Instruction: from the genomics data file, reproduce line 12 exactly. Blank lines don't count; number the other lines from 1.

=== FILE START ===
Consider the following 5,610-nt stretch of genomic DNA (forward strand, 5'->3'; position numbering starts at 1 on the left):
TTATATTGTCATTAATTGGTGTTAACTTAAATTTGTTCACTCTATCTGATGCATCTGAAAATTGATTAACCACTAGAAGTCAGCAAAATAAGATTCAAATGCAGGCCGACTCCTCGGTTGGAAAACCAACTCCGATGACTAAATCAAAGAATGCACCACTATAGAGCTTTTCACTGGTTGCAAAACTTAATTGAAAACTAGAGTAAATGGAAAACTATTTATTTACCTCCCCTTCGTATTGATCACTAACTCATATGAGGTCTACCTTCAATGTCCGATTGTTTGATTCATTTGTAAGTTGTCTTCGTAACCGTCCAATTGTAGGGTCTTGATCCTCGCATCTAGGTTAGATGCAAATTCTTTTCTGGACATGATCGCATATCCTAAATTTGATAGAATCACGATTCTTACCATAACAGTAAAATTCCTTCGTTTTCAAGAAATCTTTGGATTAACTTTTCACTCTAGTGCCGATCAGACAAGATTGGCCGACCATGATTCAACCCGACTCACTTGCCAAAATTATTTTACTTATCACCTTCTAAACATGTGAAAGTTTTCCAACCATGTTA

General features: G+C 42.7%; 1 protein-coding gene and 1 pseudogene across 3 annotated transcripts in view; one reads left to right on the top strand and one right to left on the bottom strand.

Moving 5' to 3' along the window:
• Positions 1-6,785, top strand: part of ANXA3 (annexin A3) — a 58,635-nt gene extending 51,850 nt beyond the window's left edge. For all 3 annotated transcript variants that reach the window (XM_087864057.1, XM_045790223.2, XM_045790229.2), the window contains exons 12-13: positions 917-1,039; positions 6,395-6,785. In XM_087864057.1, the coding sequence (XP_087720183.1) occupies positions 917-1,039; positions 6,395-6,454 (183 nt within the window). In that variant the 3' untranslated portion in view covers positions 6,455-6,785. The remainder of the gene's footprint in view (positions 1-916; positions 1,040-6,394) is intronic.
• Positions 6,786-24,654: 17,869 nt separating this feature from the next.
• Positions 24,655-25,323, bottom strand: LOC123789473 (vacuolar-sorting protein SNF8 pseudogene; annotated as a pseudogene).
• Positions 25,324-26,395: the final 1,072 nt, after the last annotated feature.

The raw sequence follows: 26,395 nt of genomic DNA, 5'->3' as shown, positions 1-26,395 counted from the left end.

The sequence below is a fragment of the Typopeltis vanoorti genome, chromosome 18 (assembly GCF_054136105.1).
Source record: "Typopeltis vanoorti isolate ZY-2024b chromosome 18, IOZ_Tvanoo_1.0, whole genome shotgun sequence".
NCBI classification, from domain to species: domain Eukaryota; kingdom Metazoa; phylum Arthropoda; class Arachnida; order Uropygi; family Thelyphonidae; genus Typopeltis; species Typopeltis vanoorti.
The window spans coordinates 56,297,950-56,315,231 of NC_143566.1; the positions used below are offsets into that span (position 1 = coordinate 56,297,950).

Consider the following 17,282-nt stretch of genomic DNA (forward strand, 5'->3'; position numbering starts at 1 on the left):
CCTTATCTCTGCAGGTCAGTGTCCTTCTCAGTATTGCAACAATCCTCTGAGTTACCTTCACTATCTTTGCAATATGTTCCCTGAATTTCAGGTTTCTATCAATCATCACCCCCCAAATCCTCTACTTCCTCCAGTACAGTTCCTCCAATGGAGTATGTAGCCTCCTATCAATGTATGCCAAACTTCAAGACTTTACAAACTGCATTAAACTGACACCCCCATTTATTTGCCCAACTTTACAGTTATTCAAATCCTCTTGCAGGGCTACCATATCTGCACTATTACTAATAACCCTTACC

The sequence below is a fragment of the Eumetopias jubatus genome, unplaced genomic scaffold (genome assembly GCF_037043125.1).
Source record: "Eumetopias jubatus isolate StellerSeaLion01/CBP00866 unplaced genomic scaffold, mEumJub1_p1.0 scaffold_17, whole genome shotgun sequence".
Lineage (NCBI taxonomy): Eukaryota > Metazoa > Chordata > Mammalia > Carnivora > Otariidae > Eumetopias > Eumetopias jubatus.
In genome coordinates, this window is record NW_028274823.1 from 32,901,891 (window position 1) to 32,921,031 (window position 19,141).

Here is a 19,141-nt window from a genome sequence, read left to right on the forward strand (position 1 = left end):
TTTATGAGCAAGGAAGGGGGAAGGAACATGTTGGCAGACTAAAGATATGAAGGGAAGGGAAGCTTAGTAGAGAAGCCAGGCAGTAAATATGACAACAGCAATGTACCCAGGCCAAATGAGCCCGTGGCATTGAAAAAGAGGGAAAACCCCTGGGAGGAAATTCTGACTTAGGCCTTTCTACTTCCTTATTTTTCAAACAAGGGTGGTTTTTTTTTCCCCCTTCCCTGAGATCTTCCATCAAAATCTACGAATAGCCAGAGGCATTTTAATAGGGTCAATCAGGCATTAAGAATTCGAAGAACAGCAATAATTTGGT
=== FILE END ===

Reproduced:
NCBI classification, from domain to species: domain Eukaryota; kingdom Metazoa; phylum Arthropoda; class Arachnida; order Uropygi; family Thelyphonidae; genus Typopeltis; species Typopeltis vanoorti.